Water Fluoridation Essay

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Water fluoridation is a process of adding fluoride to public water until a desired level of fluoride in the water is reached. It has been used as a public health measure to reduce tooth decay and it is important for oral health especially the teeth. Natural water contains a small amount of fluoride but it is limited and insufficient to provide a significant change in the improvement of oral health. Water fluoridation adds fluoride to public water and it is adjusted to between 0.7 - 1.0 parts per million in drinking water which is deemed the most effective and efficient way of preventing dental caries (tooth decay).

Public health authorities around the world such as World Health Organization (WHO) and the Centers for Disease Control and
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With the presence of fluoride ion in the saliva and dental plaque, demineralization of enamel is halted and remineralization of the hard tissue is promoted especially in early carious lesions. Tooth decay is not a stagnant process. It is a dynamic and ever-moving process which can be characterized by mineral exchange, from the tooth to the environment surrounding the tooth which is demineralization, and from the surrounding environment to the tooth which is remineralization. Bacteria in our mouth breaks down carbohydrate or sugar from our food intake into acid. The acid in the saliva will then react with the tooth and this will cause the minerals to be leached out from the tooth in their ionic form which is known as demineralization. Demineralization will cause that spot on the tooth to become 'soft ' and can be cavitated easily and by then it will be difficult to treat tooth decay and we have to resort to filing the tooth. The key to prevent tooth decay from happening is to reduce mineral transfer out of the tooth during acid attacks and to promote mineral transfer instead. A high amount of fluoride ions in the saliva will promote the absorption of fluoride into the tooth structure and fluoride crystals will be formed. Once the fluoride crystals are formed, it will be difficult for the crystals to be broken down by acid and thus making the tooth structure stronger than before and more resistant to acid …show more content…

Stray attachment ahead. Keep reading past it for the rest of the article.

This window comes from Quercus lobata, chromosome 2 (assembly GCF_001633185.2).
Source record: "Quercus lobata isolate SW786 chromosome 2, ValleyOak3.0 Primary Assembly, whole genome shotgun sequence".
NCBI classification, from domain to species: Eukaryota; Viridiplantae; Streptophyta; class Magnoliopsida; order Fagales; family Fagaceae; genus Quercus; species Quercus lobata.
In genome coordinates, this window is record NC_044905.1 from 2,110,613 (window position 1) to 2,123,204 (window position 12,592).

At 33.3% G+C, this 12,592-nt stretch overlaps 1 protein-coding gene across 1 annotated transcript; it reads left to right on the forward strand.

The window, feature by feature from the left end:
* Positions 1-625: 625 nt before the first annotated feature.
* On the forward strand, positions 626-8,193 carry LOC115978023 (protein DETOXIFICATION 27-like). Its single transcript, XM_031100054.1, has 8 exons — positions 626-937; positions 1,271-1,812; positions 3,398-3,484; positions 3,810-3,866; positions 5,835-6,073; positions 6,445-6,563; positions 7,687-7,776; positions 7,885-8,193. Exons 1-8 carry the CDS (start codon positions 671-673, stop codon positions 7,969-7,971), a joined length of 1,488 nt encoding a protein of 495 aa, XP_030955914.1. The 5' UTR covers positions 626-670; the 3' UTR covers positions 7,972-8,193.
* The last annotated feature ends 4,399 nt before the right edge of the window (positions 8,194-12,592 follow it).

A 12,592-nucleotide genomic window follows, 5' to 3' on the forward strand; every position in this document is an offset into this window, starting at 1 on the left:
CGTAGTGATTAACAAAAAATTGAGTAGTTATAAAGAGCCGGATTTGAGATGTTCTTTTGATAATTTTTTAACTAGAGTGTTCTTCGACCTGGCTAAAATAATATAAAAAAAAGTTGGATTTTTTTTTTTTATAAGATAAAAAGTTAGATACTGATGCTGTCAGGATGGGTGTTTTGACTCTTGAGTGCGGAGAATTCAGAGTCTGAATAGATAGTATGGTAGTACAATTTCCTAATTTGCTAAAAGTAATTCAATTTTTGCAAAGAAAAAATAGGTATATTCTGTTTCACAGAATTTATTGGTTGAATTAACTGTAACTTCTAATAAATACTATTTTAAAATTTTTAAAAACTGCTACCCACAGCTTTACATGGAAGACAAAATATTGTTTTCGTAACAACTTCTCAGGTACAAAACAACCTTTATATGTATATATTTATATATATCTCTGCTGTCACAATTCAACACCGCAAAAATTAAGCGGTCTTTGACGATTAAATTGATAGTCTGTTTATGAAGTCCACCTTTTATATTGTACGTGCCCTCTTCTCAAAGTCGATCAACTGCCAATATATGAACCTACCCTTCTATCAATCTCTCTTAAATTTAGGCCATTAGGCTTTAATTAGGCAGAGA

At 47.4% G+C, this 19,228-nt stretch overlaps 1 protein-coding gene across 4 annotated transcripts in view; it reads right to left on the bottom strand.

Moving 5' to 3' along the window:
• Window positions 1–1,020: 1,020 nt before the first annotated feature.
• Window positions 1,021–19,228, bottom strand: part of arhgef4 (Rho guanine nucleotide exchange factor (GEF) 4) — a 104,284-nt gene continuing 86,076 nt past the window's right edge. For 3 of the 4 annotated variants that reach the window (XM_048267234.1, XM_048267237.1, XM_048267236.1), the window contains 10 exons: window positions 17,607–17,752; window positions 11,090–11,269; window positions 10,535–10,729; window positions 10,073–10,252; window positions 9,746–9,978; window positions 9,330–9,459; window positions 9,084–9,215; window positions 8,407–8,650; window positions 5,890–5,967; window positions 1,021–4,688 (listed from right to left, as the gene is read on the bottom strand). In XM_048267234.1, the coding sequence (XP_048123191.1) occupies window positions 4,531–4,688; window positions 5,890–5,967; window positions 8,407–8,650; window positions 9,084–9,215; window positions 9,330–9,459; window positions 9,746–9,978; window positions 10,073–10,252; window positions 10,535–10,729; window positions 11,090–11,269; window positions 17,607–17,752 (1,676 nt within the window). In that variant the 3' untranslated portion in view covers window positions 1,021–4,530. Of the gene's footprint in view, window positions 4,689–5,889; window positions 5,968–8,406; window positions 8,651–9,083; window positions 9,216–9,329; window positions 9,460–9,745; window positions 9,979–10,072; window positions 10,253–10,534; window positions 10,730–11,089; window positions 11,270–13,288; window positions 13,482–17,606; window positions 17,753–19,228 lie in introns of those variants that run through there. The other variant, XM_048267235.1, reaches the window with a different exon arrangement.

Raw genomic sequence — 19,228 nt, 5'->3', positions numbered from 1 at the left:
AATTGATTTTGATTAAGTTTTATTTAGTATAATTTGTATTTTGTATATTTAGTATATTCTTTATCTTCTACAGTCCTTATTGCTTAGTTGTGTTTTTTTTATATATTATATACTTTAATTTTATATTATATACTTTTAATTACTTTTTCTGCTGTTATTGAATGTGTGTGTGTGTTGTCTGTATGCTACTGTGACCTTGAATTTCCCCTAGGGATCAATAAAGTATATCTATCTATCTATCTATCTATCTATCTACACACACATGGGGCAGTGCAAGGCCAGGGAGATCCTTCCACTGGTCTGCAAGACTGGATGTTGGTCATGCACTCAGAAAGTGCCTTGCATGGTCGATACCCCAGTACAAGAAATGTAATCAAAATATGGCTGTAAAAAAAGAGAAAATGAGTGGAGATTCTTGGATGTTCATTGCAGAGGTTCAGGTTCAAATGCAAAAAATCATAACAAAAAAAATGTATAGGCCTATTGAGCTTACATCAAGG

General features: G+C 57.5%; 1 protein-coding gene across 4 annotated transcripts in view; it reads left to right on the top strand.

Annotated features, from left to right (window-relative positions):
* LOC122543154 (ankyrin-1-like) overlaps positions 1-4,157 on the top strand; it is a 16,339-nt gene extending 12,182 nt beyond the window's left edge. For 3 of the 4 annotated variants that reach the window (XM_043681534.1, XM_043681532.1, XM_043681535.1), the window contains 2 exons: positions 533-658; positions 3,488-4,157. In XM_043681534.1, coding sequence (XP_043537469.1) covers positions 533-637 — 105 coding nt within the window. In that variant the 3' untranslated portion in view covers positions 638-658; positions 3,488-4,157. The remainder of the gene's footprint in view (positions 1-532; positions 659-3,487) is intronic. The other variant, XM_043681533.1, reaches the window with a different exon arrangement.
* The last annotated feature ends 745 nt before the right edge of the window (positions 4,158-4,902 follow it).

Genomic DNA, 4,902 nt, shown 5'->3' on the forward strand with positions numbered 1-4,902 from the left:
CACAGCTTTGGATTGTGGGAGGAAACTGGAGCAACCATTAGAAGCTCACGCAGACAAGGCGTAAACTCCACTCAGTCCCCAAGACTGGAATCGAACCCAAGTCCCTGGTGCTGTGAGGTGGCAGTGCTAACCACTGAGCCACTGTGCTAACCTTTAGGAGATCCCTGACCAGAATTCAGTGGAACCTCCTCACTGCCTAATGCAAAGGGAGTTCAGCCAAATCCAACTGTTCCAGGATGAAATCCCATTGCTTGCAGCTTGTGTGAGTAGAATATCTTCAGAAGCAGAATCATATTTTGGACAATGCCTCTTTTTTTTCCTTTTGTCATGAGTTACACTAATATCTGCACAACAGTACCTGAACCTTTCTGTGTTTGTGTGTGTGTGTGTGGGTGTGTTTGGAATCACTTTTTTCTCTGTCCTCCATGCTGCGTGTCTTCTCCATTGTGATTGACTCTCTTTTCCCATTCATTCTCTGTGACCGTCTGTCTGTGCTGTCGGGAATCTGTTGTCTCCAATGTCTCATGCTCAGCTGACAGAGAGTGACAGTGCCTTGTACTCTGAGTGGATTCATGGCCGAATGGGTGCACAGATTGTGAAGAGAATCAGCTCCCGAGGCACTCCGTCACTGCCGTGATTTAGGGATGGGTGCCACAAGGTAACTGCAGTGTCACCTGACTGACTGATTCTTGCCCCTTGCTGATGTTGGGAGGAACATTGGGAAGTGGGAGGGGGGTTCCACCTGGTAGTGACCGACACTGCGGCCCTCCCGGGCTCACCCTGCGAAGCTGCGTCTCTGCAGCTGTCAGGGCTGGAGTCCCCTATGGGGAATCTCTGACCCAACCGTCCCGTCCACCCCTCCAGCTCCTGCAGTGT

One of the reasons is that fluoride has antibacterial properties. However, tooth decay is not the only problem which arises due to the presence of bacteria. Bacteria within the oral environment can also cause gingivitis and periodontitis. Gingivitis is an inflammation of the gums in which the gums are swollen, red, tender and bleed easily. However, periodontitis is a gum disease on a more severe level. It is a serious infection which damages the tissues surrounding the tooth. The tissues which surround the tooth are the gum, the bone, the outer layer of hard tissue of the root of the toth and the ligaments which hold the tooth within its socket. In periodontitis, the gum tissues separate from the tooth and the bone holding the tooth is destroyed. Periodontitis is characterized by red and bleeding gums, deep valleys in between the tooth and the adjacent gum and may or may not present with loose teeth and the visibility of the root of the tooth. If left untreated, periodontal disease can lead to tooth

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